Hurricane Irma, the most powerful Atlantic storm in a decade, hit Cuba overnight as a rare Category 5 storm before being downgraded to a Category 3 Saturday morning. It is expected to strengthen again as it heads toward Florida.
As of about 3 p.m. Saturday, Irma was 140 miles southeast of Key West with winds of 125 mph. It was moving west at 9 mph and is expected to turn north and head up the western coast of Florida, making landfall on Sunday.
“This is a life-threatening situation,” Florida Gov. Rick Scott said Saturday. “Our state has never seen anything like it.”
The governor stressed the dangers of what he called a “deadly, deadly, deadly storm surge.”
ABC News meteorologists are forecasting storm surges of 10 feet in Tampa and Sarasota, and 10 to 15 feet from Fort Myers to Naples. Somewhat lower storm surges of 3 to 6 feet may occur from Miami to Key Largo.
Winds were already picking up in Florida early Saturday, with gusts between 40 and 60 mph.
Hurricane-force winds with gusts over 115 mph are possible in the Keys by daybreak Sunday.
A few tornadoes are possible and a tornado watch was issued Saturday for southern Florida.
Florida’s governor said 25,000 power outages were reported as of Saturday morning.
The state’s residents should anticipate days-long power outages, FEMA said.
Ahead of Irma’s arrival in the Sunshine State, the last flights departed Friday night from Miami International Airport and Fort Lauderdale-Hollywood International Airport. Miami’s airport officially remains open, while Fort Lauderdale’s airport is closed for Saturday and Sunday.
Many ATM machines across southwest Florida were out of cash by late Friday night after people stocked up in case Hurricane Irma causes power outages that make debit and credit card transactions impossible, The Associated Press reported.
“This is as real as it gets,” the National Weather Service in Key West tweeted Friday evening.
***NOWHERE IN THE FLORIDA KEYS WILL BE SAFE***
***YOU STILL HAVE TIME TO EVACUATE***
The National Hurricane Center on Friday cautioned that Irma’s winds would likely be strong enough to uproot trees, bring down power poles and rip off the roofs and some exterior walls of well-built frame homes.
“Obviously Hurricane Irma continues to be a threat that is going to devastate the United States,” Brock Long, administrator of the Federal Emergency Management Agency (FEMA), said at a press conference Friday morning. “We’re going to have a couple rough days.”
Approximately 6.3 million Floridians are under mandatory or voluntary evacuations, the Florida Division of Emergency Management said Saturday. When evacuation orders in South Carolina and Georgia are included, the number climbs to 6.8 million.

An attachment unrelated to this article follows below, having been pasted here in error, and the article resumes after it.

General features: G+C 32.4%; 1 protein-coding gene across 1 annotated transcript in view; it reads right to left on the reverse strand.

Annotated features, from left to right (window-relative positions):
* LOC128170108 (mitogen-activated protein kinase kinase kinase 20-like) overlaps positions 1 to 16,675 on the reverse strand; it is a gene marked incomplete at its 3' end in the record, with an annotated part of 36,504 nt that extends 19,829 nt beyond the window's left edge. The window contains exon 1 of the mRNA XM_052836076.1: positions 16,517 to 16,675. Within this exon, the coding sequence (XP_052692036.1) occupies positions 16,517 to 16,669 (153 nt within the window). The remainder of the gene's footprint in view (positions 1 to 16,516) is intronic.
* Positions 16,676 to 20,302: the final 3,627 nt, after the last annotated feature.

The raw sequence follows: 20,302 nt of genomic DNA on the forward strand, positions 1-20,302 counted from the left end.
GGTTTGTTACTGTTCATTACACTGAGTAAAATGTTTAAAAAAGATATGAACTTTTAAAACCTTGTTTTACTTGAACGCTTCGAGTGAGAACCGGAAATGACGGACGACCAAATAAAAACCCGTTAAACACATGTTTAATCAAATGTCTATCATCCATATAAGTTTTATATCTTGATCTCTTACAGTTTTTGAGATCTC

Scott said Saturday that 320 shelters were already open across Florida. Scott said 54,000 Floridians have taken shelter and there is room for more.
Germain Arena, a large shelter between Naples and Fort Myers along Florida’s west coast, is already at capacity Saturday as hundreds of people were in line waiting to get in.
Miami-Dade County Mayor Carlos A. Giménez said Saturday morning about 25,000 residents are sheltered in Miami-Dade alone, a number he called “unprecedented in our history.”
“We must remain vigilant,” Giménez said. “The storm will still strengthen … and we will be impacted.”
Palm Beach County has issued a curfew to prevent looting and other criminal activity as the storm approaches, according to a press release. The curfew goes into effect Saturday at 3 p.m. It is unclear when it will be lifted. Broward County set a curfew for 4 p.m. Saturday and in Broward County no unauthorized vehicles will be allowed on the roads.
At least 20 people have died and thousands were left homeless after Irma battered a string of Caribbean islands on Wednesday, according to the AP. At the time, Irma was a Category 5 hurricane with maximum sustained winds of 185 mph.
At least three people died from the storm in the U.S. territory of Puerto Rico.
The Turks and Caicos islands were hit hard as Irma passed over the tiny archipelago in the Atlantic Ocean. A government spokesperson told ABC News the British overseas territory had sustained “catastrophic” damage.
The National Hurricane Center warned of a storm surge up to 20 feet on Turks and Caicos with 8 to 12 inches of rain for the low-lying islands through Sunday.
Long, the FEMA administrator, said Friday that the agency’s primary goal is to “stabilize the Virgin Islands and Puerto Rico” by restoring power, maintaining security and bringing in life-sustaining supplies.
ABC News’ Daniel Peck and Max Golembo contributed to this report.